While recent live television broadcasts in the United States have tended toward family-friendly musicals like Hairspray and Newsies, the National is dedicated to providing more serious, challenging fare as well as the crowd-pleasers, new plays as well as war horses (or indeed War Horse). Hytner declared that, “Playing dangerous, keeping grit always in the oyster, seems to me absolutely essential,” so productions have ranged from Coriolanus, Hedda Gabler, and Yerma to Peter Pan and Amadeus. The biggest draws have usually involved some element of star power, whether Jonny Lee Miller and Benedict Cumberbatch in Frankenstein, Ralph Fiennes in George Bernard Shaw’s Man and Superman, or Nathan Lane and Andrew Garfield in Tony Kushner’s Angels in America.

As early as 2011, when it broadcast Complicité’s A Disappearing Number from the Theatre Royal Plymouth in the south of England, the NT partnered with other theater companies and regional theaters. Co-productions have included A Streetcar Named Desire starring Gillian Anderson from the Young Vic and Les Liaisons Dangereuses starring Dominic West and Janet McTeer from the Donmar Warehouse. NT Live’s biggest single broadcast to date, seen by more than 550,000 people, was Hamlet with Benedict Cumberbatch, a Barbican Theatre production. It even occasionally ventures into the commercial theater, broadcasting Peter Morgan’s The Audience and Martin McDonagh’s Hangmen from the West End, London’s equivalent of Broadway.

Fears that the digital broadcasts would reduce the incentive to see live performances proved unfounded. Research commissioned by Arts Council England showed that more people are likely to visit their local theater after seeing an NT Live screening.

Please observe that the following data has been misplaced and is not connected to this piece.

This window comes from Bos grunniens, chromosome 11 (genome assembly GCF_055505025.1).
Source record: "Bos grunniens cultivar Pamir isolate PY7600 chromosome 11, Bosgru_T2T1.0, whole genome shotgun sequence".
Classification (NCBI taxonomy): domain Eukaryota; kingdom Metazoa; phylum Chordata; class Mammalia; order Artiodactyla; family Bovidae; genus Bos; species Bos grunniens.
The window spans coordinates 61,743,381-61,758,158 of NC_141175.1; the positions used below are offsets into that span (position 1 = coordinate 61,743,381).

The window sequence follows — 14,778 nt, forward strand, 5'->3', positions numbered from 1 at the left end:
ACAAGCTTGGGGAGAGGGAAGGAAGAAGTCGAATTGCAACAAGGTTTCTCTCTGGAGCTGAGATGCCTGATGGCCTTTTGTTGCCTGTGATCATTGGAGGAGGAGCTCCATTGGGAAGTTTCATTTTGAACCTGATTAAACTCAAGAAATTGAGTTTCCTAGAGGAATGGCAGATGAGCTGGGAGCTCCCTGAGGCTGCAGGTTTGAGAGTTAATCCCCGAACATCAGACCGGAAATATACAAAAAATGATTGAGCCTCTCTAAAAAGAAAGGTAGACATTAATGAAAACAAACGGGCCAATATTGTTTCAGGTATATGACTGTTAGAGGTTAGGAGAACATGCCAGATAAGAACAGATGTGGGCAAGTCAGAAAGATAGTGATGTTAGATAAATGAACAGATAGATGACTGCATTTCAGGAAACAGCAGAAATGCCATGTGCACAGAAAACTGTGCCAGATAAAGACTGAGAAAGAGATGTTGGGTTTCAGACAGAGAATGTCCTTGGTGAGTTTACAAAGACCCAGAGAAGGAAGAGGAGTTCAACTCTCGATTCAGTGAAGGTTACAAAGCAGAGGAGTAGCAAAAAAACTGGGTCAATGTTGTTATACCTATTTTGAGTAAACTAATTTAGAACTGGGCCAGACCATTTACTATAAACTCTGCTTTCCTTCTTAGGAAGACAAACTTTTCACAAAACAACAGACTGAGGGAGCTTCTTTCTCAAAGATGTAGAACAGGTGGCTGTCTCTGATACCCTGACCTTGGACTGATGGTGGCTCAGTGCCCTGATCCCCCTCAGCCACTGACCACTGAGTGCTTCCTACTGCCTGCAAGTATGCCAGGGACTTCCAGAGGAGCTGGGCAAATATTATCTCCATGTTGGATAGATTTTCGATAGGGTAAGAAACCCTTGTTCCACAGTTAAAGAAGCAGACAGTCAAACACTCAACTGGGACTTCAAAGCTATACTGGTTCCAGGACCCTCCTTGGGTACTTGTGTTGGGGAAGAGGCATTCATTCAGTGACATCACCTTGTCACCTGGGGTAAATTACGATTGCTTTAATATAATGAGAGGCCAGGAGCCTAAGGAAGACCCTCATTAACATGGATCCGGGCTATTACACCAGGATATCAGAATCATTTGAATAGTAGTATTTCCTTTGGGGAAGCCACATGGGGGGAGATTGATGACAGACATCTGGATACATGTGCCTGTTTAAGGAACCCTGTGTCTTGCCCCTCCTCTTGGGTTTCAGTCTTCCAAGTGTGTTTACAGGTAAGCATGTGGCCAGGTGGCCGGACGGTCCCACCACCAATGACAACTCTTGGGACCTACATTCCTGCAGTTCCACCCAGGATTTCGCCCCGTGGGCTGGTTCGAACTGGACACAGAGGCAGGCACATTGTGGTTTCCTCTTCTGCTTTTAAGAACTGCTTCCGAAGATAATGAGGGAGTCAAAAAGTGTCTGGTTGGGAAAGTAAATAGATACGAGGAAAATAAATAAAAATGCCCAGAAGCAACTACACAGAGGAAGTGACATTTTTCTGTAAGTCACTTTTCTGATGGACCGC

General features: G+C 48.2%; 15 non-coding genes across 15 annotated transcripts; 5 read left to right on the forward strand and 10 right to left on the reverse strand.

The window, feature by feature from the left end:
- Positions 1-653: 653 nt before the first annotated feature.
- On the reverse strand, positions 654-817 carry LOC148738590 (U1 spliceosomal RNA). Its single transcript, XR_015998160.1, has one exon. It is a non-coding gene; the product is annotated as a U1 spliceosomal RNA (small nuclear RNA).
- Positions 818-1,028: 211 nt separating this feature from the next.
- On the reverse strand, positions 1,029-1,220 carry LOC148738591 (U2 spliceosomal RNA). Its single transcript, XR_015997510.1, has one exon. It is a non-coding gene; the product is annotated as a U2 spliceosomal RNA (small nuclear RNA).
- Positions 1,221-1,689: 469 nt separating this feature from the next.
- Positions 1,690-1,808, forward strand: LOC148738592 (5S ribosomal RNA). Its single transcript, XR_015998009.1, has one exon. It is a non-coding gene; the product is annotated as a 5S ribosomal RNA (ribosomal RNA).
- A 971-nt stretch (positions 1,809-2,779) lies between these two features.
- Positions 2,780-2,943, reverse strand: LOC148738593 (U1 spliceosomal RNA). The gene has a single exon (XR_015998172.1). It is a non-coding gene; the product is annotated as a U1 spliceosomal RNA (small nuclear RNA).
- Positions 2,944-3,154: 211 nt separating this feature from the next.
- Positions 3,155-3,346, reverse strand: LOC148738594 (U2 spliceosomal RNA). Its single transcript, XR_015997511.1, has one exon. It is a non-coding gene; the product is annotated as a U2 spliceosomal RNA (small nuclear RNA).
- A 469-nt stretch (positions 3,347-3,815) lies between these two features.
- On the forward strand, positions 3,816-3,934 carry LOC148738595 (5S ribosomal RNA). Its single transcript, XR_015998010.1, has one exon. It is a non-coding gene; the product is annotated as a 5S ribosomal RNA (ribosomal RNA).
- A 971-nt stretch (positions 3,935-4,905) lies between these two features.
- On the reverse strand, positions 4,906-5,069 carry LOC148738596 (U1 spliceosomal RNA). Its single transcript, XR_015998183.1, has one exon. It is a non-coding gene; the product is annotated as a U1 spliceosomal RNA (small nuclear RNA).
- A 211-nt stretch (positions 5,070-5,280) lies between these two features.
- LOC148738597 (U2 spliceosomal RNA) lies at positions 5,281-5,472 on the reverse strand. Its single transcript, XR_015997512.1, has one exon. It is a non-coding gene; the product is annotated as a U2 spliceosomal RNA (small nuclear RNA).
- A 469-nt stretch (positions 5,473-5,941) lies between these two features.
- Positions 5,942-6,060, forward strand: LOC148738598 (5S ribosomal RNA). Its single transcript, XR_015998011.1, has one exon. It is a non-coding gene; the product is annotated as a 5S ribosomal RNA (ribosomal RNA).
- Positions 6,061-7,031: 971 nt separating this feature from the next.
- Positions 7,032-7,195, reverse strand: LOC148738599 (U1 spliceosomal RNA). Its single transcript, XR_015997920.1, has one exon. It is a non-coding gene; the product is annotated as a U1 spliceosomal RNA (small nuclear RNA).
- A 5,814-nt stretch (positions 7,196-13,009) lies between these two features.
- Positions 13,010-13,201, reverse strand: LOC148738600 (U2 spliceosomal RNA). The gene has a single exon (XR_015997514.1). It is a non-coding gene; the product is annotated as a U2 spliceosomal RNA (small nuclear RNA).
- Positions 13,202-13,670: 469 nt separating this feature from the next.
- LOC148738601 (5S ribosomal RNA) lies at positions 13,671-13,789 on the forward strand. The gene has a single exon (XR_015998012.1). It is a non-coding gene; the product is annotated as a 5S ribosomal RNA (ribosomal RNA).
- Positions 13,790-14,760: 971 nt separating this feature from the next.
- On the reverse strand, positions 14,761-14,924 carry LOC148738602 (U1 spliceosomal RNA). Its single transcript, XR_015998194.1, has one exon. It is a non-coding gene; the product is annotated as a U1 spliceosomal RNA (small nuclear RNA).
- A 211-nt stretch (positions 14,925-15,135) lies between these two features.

The same study found that, far from reducing actual theater audiences, NT Live has generated larger audiences for live performances at regional repertory theaters and reached new audiences who have never previously attended a live National Theatre production. (The full study with further conclusions relating to pricing, marketing, development, and production can be found here.)

The success of NT Live has shown that digital technology need not drain audiences from live theater but, harnessed properly, can enhance them.

Formerly a theater critic for the San Francisco Chronicle, Ellin Stein has written on arts and culture for publications including The New York Times, The [London] Times, The Telegraph, and Slate, and is the author of That’s Not Funny, That’s Sick: The National Lampoon and the Comedy Insurgents Who Captured the Mainstream (Norton, 2013).

This essay is part of a Zócalo Inquiry on arts engagement, produced with support from The James Irvine Foundation.
Primary Editor: Joe Mathews. Secondary Editor: Reed Johnson.